2016 Ford Mustang Galpin Rocket Speedster: Fisker’s Dream Mustang Loses Its Lid
By Steve Siler- Aug 16,2015
At the 2014 L.A. auto show, Henrik Fisker made big news as he showed a sexy, carbon-fiber-bodied Ford Mustang–based concept called the Rocket, which became a production reality with the help of Galpin Auto Sports of Van Nuys, California. Now, roughly nine months later—surprising no one—Fisker and Galpin have announced that the Rocket coupe (which we drove already) will be joined by a rather more extroverted variant, the topless Rocket Speedster, which made its debut on the Concept Lawn at the Pebble Beach Concours d’Élégance.
With a tonneau cover over the rear seat (which has not been deleted), the Speedster looks suitably exotic, thanks to fairings behind the front seats flanked by mesh vents that allegedly allow air to pass through the space rather than letting it become a huge pocket that increases drag. Remove the cover and the top still works, too, we’re told, so technically this is more like a regular convertible than a speedster in the traditional sense.
This Speedster concept also rocks more body color on the exterior, including the taillamp surrounds and the spear that spans the hexagonal perforated carbon-fiber grille. The car’s interior features a different graphic treatment inside than the original Rocket coupe—body-color dashboard trim and two-piece seatbacks rather than carbon-fiber pieces and racing-style Recaros, although it appears to have the same Italian leather and suedelike upholstery package that purportedly costs $21,000 on the coupe.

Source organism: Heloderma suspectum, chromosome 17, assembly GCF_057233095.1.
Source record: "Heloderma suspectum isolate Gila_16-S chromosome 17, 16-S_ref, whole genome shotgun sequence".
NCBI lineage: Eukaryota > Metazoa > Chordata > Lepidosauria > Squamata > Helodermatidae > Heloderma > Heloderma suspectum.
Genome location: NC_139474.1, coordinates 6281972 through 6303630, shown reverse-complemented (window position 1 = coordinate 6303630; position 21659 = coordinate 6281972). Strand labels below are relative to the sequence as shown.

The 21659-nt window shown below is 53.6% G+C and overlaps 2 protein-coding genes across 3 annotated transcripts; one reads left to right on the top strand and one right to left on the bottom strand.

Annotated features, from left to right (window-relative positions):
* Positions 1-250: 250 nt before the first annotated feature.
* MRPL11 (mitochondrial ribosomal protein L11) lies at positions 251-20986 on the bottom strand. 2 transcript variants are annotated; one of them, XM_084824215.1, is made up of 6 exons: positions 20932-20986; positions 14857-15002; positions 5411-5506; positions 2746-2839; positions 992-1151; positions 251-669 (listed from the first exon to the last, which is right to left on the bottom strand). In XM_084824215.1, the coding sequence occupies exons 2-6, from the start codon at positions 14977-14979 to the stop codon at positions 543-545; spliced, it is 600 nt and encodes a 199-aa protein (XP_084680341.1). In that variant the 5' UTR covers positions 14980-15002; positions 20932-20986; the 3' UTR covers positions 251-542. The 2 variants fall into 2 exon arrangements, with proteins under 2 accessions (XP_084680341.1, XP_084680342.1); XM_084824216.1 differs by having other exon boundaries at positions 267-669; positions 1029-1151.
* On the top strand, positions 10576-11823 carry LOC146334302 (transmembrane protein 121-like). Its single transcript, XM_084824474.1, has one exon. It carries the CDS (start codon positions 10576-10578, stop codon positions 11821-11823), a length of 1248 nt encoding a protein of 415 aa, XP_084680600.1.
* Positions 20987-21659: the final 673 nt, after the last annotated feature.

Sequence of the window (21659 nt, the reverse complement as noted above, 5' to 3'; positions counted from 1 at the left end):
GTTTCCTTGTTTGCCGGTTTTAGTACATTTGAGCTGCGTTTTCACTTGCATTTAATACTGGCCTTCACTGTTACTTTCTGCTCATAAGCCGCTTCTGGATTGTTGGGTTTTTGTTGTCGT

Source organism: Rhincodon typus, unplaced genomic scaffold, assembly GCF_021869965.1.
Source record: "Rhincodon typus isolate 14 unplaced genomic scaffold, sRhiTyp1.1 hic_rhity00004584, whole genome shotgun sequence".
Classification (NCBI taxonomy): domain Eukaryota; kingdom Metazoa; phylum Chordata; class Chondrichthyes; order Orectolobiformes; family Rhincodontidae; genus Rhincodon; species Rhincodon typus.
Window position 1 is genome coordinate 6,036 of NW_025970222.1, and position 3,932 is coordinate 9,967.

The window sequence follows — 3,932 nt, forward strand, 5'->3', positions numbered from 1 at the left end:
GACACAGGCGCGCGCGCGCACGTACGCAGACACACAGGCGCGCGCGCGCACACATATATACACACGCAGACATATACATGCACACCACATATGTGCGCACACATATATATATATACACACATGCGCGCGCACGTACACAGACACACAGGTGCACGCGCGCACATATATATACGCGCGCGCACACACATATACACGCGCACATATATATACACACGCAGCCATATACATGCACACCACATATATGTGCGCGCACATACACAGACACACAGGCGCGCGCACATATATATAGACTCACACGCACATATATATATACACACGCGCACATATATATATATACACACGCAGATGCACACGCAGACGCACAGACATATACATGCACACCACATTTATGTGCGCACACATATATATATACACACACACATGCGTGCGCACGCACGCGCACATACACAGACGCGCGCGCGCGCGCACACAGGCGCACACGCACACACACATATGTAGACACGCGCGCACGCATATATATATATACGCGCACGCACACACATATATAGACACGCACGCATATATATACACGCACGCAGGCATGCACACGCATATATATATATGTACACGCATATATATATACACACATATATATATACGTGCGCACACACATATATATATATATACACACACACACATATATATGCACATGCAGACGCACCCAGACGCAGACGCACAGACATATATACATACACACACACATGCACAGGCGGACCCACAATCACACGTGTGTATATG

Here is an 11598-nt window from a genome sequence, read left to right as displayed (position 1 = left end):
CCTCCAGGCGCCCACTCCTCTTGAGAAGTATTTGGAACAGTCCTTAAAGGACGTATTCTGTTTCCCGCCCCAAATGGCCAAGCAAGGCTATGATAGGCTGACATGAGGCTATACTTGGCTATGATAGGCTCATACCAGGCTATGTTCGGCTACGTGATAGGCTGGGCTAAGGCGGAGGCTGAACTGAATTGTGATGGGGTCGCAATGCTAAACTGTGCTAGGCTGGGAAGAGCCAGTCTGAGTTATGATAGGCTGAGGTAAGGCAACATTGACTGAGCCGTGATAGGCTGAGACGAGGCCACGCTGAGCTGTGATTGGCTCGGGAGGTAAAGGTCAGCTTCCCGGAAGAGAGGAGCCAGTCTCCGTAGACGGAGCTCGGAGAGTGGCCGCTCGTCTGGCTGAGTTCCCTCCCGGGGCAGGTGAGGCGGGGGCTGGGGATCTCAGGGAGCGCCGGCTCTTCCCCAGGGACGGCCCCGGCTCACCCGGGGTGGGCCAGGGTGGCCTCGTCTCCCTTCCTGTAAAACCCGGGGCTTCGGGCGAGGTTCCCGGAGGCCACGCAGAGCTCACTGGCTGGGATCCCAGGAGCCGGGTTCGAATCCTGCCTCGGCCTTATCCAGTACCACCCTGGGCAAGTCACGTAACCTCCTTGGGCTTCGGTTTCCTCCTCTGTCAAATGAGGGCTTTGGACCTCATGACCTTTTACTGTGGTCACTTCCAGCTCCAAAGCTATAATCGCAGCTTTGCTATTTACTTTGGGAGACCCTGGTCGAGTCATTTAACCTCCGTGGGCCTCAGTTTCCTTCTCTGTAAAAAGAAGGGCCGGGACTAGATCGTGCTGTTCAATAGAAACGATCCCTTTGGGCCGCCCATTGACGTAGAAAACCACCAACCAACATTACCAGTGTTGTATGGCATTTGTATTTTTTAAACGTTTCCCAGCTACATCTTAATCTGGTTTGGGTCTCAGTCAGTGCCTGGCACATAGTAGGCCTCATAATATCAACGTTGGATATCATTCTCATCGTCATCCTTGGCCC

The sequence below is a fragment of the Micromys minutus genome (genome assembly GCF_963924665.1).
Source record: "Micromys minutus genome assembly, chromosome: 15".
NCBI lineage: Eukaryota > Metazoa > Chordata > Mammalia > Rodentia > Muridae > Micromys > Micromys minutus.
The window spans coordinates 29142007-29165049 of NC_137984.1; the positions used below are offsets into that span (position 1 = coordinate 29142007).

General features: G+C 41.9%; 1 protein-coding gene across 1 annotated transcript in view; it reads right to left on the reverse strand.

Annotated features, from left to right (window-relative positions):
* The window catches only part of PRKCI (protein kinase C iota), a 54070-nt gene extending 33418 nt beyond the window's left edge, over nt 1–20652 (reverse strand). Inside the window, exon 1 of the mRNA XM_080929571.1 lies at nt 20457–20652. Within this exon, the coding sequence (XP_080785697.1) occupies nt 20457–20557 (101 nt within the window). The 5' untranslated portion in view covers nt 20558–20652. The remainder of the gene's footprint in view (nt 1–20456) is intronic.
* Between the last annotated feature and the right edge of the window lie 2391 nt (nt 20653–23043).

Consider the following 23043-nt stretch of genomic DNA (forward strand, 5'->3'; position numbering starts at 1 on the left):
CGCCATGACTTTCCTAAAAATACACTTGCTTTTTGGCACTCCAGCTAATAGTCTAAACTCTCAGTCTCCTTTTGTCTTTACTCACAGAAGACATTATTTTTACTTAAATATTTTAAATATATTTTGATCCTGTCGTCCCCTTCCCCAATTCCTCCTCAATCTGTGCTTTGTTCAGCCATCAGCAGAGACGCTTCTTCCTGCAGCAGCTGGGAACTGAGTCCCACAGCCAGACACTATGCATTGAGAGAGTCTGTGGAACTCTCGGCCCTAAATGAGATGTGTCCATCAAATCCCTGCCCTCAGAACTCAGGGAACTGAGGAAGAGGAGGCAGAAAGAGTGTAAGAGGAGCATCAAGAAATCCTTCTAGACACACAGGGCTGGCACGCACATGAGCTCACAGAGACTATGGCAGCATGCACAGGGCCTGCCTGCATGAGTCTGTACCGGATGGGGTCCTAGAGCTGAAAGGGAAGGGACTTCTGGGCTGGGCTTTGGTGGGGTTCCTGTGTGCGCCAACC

Speaking of price, a Galpin spokesperson tells us that the production Rocket Speedster’s sticker has not been set but shouldn’t vary much, if at all, from that of the Rocket coupe. That car currently stands at about $110K for models equipped with the base 425-hp Coyote V-8, rising to about $150K for the loaded, supercharged 725-hp version. Three coupes have been built so far, they said, with another 13 on order. With production capacity limited to just about half a dozen per month, according to Henrik Fisker, the Rocket will be a rare beast, no matter the roof design.